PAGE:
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What is a Compliance Officer?


What is the French translation? CSSF Circular 04/155 relating to the Compliance function foresees, in application of Articles 5 (2) and 17 (2) of the amended Law of April 5, 1993, the implementation of a control function within credit institutions and investment companies. Chapter I (3) of the same Circular states that the purpose of the “Compliance function” is to protect the institution from any adverse effect possibly resulting from non-compliance with currently prevailing standards that the institution is subjected to regarding its activities on the various markets. The “Compliance Officer” is the employee appointed by the institution to manage the Compliance function. The CSSF must be informed of the Compliance Officer’s name and of any change in this position. There is no literal translation of the term “Compliance Officer” in French, the word being of Anglo-Saxon origin (etymology: “to comply with”, “to respect” etc). In view of this, the French term, “directeur de conformité”, would appear as the closest.




Definition of the Compliance Risk


Under Chapter III (10) of CSSF Circular 04/155, the Compliance Risk is defined as the risk of adverse effects for an institution which does not comply with currently prevailing standards. The Compliance Risk can cover a variety of risks such as reputational, legal, litigation risks and sanctions including certain aspects of operating risk, and which are connected to all the institution’s activities.




Can a corporate lawyer be a bank’s Compliance Officer? Generally, what is incompatible with the Compliance function?


A corporate lawyer may indeed also be the bank’s “Compliance Officer”, as the solution to the obligation of setting up a “Compliance function” is part of the internal structural organisation of the considered institution. The CSSF Circular, although admitting a certain amount of flexibility - centralisation or non-centralisation of the Compliance function, partial delegation of responsibilities, part-time function – nevertheless insists on the independence, competences and sufficient resources of the Compliance function. With respect to incompatibility aspects, the Circular text expressly specifies that the Compliance function and Internal Audit are not compatible; the first cannot be part of the second. In general, operational responsibilities are not compatible with the Compliance function.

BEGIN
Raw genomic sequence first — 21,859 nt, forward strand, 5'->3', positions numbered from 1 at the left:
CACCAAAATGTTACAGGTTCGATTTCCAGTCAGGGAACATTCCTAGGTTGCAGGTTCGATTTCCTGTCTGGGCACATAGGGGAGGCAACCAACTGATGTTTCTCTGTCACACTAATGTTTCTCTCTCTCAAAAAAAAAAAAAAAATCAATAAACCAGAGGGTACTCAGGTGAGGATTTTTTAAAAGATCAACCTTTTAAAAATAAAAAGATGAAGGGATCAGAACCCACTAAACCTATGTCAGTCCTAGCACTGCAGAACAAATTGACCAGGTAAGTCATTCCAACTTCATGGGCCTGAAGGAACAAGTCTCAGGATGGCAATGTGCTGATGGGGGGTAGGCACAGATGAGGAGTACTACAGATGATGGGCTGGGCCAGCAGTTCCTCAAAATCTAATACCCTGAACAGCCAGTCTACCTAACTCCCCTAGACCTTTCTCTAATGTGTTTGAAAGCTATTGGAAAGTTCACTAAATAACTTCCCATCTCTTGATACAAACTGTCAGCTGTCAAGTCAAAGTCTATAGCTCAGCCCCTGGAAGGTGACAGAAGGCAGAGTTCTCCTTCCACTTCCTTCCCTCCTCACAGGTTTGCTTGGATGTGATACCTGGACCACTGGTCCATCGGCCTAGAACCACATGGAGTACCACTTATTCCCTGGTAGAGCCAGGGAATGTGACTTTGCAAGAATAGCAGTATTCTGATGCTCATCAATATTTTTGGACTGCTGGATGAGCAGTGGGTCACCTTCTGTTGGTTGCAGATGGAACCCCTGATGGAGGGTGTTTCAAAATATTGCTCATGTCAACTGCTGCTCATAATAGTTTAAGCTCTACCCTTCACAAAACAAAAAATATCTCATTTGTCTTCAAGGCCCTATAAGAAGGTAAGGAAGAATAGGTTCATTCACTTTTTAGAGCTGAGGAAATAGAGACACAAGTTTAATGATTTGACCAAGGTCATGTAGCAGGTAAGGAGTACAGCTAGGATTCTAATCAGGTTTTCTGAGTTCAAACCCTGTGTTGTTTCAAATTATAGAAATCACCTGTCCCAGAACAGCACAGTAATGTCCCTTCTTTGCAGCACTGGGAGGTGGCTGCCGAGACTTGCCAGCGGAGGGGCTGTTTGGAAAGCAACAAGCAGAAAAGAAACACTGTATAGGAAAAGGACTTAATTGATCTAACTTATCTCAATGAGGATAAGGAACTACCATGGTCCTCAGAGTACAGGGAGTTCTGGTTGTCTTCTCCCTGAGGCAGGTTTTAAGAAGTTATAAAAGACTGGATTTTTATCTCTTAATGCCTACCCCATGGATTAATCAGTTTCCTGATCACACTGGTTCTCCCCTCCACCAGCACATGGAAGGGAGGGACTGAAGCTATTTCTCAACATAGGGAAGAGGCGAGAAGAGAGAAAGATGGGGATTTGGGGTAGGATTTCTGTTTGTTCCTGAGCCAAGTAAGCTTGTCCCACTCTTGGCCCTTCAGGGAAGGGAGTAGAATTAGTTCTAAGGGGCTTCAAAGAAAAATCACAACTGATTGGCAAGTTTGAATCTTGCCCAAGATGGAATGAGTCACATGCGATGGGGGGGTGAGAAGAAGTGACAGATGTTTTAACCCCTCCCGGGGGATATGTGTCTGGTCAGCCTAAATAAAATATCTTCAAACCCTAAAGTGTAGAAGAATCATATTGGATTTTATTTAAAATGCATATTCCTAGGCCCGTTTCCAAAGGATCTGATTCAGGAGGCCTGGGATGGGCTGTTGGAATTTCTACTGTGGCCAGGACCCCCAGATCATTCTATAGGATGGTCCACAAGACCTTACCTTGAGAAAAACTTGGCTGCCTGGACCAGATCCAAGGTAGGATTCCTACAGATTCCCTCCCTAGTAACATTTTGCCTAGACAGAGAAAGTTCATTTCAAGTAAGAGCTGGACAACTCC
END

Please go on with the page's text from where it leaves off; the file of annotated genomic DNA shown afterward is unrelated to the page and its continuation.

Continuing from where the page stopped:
Which institutions should appoint a Compliance Officer?


The CSSF Circular 04/155 is applicable to banks, credit institutions, and also investment companies. In accordance with Article 24 of the amended Law of April 5, 1993, this last category includes the following professionals of financial sector: brokers, assets managers, professionals acting on their own account, CII share distributors, underwriters, professional depositories of securities or other financial instruments, including transfer and registrar agents.




Difference(s) between Internal Audit and Compliance


Whereas the Compliance Function (CSSF Circular 04/155) is an independent function of which the objective is to identify and assess the institution’s Compliance risk and to assist Management in managing and controlling the said risk, Internal Audit (IML Circular 98/ 148) is an independent function which monitors the correct performance of internal controls and periodically assesses operations in order to assist credit institutions’ Management and Managers, leading to their optimised control of their activities.
Although numerous complementary similarities exist between both functions (seniority, independence, organisation; charter, Committee, reports to Management and the institution’s Board; participation in third level control within the institution, drawing up an Annual Report on the state of the function), the Compliance function focuses on preventive aspects whereas the Internal Audit function is basically focused on control. As specified above, the Compliance and Internal Audit functions are not compatible.



What is the desired structure for a Compliance department?


The Compliance function is part of correct administrative and accounting organisation which each financial institution must possess in accordance with the Law of April 5, 1993, amended. As to the actual organisation of the Compliance function, the CSSF Circular 04/155 provides for a certain degree of flexibility: indeed, although the Circular fixes conditions to be fulfilled under all circumstances - independence, competence - it also allows flexible organisational terms with regard to resources and possible delegation in view of the institution’s actual size. Accordingly, no uniform model of function organisation exists - sometimes centralised, sometimes decentralised, it can provide for the delegation of certain tasks or even be entrusted to a person on a part-time basis. However, full outsourcing is excluded. Efficient Compliance function organisation requires that 1) Compliance principles and operating rules constituting the institution’s behavioural model are specifically defined for the institution in question; 2) a Compliance Policy is drawn up and kept up-to-date; 3) a Compliance Charter detailing the practical terms of the Compliance function’s operations is drawn up and approved by the institution’s Management and Board of Directors; although constituting a Compliance Committee is optional, it is recommended that Compliance has the right to contact the Chairman of the Board of Directors and Management directly.




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